We’re not telling you to stuff your cold-storage box to the gills with perishables, but in general, full is good. The refrigerator should be full, but there should still be enough empty space around your items for the air to circulate efficiently. The freezer should be more tightly packed, since your items will help to keep each other cool.

Don’t want to stock up on food? Containers filled with water will serve the same purpose in both the fridge and freezer.

3. Redecorate with the planet in mind.

So, you’ve already decorated for style. Now, try redecorating for efficiency. Scope out all the heating and cooling vents in your home, and make sure there is no furniture, drapery or other obstructions blocking the airflow.

Having a ton of stuff in front of your vents slows or stops the flow of air into your rooms, tempting you to needlessly crank up the thermostat. The same is true for baseboard heating.

If you heat your home with a radiator, try to leave at least a foot of space around it, and avoid stacking things on top. Not only will this decrease your heating and cooling bills, it will also give you an excuse for some fun redecorating in your home.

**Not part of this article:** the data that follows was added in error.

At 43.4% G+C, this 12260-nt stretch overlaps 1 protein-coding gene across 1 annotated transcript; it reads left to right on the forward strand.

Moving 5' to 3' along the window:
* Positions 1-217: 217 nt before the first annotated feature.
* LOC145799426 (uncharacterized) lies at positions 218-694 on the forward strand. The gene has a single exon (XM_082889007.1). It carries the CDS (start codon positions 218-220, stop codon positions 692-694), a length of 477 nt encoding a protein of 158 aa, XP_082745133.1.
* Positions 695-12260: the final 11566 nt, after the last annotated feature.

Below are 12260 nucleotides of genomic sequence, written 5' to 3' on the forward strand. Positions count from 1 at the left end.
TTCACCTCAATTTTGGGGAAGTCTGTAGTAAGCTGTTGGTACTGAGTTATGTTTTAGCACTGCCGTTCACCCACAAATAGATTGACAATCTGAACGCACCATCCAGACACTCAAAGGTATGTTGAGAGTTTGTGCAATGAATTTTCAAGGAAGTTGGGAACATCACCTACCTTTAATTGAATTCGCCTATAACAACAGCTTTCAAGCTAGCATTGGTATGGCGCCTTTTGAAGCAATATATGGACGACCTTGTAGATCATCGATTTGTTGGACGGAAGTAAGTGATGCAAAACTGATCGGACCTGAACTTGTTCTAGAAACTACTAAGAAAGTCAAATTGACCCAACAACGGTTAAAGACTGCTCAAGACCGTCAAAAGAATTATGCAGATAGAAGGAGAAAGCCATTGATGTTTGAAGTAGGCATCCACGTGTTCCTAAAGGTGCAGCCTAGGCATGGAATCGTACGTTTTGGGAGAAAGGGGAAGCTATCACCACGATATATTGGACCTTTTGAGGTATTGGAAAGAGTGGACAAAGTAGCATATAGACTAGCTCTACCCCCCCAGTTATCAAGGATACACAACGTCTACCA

4. Don’t let vampire power suck you dry.

Vampire power is the power your electrical devices use when they are plugged in but turned off or in standby mode. Major vampire power culprits are computers, chargers for cell phones or other electronics and television sets, and these power-suckers can account for a huge portion of your energy bill.

Put an end to vampire power in your home by unplugging chargers and other electronics when not in use. Put larger items such as televisions and computers on power-strips, and flip the switch to off when the items are not being used.

Make your unused outlets even more energy-efficient by inserting safety plugs. Outlets can be prime areas for outside air to leak into your home, and plugging them up will save on heating and cooling costs.

These two little changes can make a big difference. You’ll likely be shocked at your energy savings next month.

5. Get smart in the kitchen.

It’s great to go green with an all-local meal, but there are plenty of simple cooking habits that will make your meals even greener.